COVID-19: How to motivate your team while working remotely?, published May 18, 2020
Expanding globally during COVID-19: Risky business or perfect timing?, published May 07, 2020
Cashflow is a lifeblood of your Business, especially during a pandemic such as Coronavirus, published April 22, 2020
Finding opportunities in a crisis and how to recover on the other side of COVID-19?, published April 20, 2020
COVID-19: What does 'Standing Down my team' mean to my Business?, published April 16, 2020
Working from home during Coronavirus: What expenses are Tax Deductible?, 
published April 9, 2020
COVID-19: EMDG extra funding of $49.8 million to help Exporters,
 published April 7, 2020
Startups and Scaleups: R&D Tax Incentive FY2019 deadline extended due to Coronavirus,
published April 6, 2020
What is the difference between JobSeeker and JobKeeper? Do you know what you're eligible for?, 
published April 2, 2020

This information is accurate on the day it’s published and is subject to change as the situation around Coronavirus (COVID-19) evolves. Our conclusions may not be valid if there is any change in those facts, circumstances and assumptions.  Accordingly, neither Azure Group Pty Ltd nor any member or employee of Azure Group, undertakes responsibility arising in any way whatsoever to any persons in respect of this alert or any error or omissions herein, arising through negligence or otherwise howsoever caused.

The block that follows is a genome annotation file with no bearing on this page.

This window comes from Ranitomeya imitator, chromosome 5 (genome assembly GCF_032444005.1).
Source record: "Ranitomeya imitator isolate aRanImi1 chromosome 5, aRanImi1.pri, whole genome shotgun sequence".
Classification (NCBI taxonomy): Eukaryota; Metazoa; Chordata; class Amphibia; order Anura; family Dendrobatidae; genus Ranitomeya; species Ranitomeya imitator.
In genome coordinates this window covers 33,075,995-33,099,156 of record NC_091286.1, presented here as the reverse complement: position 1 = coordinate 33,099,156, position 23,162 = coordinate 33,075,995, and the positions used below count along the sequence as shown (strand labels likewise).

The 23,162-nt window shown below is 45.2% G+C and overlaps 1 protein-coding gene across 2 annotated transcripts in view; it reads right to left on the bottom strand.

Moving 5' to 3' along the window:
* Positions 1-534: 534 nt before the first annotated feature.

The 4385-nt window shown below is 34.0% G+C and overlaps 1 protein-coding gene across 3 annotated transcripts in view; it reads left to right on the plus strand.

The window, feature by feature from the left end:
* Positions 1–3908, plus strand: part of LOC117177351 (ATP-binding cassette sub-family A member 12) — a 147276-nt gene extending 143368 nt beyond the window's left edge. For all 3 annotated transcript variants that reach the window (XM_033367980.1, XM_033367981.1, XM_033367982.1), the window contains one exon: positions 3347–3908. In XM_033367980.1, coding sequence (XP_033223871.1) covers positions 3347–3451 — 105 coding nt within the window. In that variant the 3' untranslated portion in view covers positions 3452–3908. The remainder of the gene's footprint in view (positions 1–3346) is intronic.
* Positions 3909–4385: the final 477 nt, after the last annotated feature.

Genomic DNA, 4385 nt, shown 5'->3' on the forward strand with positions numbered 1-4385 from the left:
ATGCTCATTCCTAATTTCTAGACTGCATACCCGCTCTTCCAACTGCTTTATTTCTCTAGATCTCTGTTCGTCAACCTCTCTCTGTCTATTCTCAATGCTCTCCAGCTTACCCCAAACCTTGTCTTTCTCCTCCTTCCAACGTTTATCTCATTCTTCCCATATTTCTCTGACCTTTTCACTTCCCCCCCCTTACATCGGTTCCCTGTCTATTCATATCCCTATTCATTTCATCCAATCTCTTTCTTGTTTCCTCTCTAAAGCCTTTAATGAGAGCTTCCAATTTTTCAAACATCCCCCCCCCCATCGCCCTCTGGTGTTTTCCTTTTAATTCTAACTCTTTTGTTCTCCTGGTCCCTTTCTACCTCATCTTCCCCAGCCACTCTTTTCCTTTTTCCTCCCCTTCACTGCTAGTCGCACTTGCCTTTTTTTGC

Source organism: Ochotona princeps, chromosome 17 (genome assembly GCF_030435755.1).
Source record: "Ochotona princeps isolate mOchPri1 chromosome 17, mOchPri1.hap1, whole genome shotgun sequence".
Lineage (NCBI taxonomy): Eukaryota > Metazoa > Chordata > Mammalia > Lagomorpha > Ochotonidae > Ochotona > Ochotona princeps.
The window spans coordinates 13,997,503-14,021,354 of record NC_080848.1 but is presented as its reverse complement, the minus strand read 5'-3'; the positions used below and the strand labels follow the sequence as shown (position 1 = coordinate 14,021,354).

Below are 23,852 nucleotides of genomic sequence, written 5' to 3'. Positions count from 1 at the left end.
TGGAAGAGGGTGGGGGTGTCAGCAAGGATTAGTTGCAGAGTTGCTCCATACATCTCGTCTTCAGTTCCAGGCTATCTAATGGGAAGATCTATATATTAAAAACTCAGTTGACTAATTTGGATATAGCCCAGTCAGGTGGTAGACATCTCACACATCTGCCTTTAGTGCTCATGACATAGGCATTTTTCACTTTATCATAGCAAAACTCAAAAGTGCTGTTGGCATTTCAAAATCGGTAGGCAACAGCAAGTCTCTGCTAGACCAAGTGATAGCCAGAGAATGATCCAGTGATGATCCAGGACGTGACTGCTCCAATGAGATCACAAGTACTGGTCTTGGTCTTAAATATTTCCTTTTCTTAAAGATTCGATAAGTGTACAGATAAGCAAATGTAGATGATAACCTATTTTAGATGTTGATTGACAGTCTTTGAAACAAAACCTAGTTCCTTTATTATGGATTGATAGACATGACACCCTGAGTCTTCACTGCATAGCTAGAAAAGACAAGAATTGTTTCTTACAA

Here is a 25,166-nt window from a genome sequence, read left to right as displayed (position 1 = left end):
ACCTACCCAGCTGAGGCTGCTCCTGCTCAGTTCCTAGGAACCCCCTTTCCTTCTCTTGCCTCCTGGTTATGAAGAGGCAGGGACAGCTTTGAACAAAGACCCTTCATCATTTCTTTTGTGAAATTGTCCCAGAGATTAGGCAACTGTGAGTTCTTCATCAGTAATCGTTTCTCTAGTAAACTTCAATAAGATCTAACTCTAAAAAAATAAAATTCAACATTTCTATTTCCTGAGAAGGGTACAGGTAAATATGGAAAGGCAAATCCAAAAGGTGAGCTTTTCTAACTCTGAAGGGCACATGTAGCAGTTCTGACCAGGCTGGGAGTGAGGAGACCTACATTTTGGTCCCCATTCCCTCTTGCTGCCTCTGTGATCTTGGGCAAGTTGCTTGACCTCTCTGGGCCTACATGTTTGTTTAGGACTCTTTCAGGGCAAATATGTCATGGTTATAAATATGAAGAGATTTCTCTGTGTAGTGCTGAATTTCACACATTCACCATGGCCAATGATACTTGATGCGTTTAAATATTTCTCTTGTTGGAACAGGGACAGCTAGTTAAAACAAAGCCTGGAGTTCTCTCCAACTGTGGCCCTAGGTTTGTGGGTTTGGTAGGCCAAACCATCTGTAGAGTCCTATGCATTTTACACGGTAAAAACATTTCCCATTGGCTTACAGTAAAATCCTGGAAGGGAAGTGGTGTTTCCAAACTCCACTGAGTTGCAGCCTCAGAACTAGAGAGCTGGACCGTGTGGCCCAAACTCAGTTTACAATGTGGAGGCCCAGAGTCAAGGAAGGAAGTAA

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Azure Group
Azure Group

Azure Group is the leading Chartered Accounting, Business Advisory and Strategic Advisory firm supporting the growth & success of fast growing entrepreneurial businesses.